"If Christianity is really true, then it involves the whole man, including his intellect and creativeness. Christianity is not just 'dogmatically' true or 'doctrinally' true. Rather, it is true to what is there, true in the whole area of the whole man in all of life."

- Francis Schaeffer

Saturday, July 19, 2014

Book Review: Navigating Genesis: A Scientist's Journey through Genesis 1-11 by Hugh Ross

Reviewer's Introduction
I was introduced to astrophysicist Dr. Hugh Ross (president of Reasons to Believe) in the early 90's but did not really begin investigating his model of origins until the mid 2000's when my view of origins and my Christian worldview was beginning to be challenged by observations of scientists in many different disciplines. I was hit by the higher critics who wished to interpret Genesis in a metaphorical (and not historical) light. Some of their points seemed valid, but others were questionable. I found Dr. Ross' approach of integrating all of Scripture with all the sciences quite intellectually attractive. It offered the possibility to reconcile the findings of modern science and the research of the higher critics with the Genesis accounts. However, before I was willing to change my view of origins from young-earth (universe is 6,000 - 10,000 years old), despite the observational evidence, I had to see a proper interpretive treatment of the Genesis accounts of creation that recognized them as historical events, granted the poetic writing style, understood the ancient cultural context, and consistently preserved all the essentials of Christian theology (including original sin and Christ's atonement). All those requirements have been satisfied, and Navigating Genesis: A Scientist's Journey Through Genesis 1-11 shows how it is accomplished through a careful examination of the Genesis accounts.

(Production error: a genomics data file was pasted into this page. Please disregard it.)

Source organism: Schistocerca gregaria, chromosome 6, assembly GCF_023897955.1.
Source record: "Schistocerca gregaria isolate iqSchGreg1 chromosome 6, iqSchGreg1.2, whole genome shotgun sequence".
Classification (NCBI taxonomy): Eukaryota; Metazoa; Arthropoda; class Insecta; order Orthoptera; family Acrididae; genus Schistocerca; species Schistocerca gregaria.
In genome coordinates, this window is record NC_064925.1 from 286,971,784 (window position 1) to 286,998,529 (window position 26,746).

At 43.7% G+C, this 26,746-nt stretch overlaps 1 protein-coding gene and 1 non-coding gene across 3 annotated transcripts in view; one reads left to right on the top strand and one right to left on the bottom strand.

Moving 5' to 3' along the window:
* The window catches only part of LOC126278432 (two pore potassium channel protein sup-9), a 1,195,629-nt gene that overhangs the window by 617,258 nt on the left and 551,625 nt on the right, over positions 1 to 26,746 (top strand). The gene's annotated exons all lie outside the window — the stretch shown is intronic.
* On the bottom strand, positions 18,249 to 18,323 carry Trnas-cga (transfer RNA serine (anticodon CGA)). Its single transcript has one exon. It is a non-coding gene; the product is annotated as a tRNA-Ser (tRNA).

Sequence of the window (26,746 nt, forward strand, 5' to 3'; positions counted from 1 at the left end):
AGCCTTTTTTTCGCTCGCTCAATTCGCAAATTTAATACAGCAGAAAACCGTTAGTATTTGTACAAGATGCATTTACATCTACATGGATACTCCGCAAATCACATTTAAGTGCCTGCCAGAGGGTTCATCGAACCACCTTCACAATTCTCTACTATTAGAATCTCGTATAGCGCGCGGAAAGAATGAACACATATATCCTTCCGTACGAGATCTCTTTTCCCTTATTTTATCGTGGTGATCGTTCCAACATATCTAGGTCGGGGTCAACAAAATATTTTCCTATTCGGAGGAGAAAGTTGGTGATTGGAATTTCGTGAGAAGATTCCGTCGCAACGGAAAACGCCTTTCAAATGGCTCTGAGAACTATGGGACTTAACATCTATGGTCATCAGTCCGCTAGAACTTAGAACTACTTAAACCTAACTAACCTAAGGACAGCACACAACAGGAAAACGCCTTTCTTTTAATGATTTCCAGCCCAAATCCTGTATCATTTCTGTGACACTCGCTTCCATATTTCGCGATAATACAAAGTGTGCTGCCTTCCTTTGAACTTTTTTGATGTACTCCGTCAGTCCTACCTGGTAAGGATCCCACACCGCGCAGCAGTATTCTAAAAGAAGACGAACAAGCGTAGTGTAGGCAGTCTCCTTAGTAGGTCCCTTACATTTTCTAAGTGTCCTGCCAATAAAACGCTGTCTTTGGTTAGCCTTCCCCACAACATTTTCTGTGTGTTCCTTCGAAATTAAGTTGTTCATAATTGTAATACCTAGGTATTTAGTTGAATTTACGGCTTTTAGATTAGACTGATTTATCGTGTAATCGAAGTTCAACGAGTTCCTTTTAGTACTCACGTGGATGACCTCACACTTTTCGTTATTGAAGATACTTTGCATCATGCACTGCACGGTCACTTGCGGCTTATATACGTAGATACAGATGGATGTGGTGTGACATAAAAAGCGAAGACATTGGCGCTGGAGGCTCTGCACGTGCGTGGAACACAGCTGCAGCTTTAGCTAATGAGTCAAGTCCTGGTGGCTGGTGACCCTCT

This review is a chapter-by-chapter summary, so it is lengthy. But it will give the reader a taste of the range of content in the book. This review, by no means, is a substitute for reading the book as it contains much more content in higher detail than what I have presented here.

Friday, July 18, 2014

Weekly Apologetics Bonus Links (07/11 - 07/18)

Here are this week's recommended apologetics links. Enjoy.
• Shopping via Amazon? If you use this link, a bit of your purchase goes to fund Apologetics 315. Thanks for those of you using the link, as it helps Ap315.
Canada here. UK here.

• Would you like to help with interview transcriptionIf so, contact Ap315 here.

Get these sorts of links and more by following on Twitter.
For daily post links, please follow on Facebook.

Bobby Conway Interview Transcript

The following transcript is from an Apologetics 315 interview with Bobby Conway. Original audio here. Transcript index here. If you enjoy transcripts, please consider supporting, which makes this possible.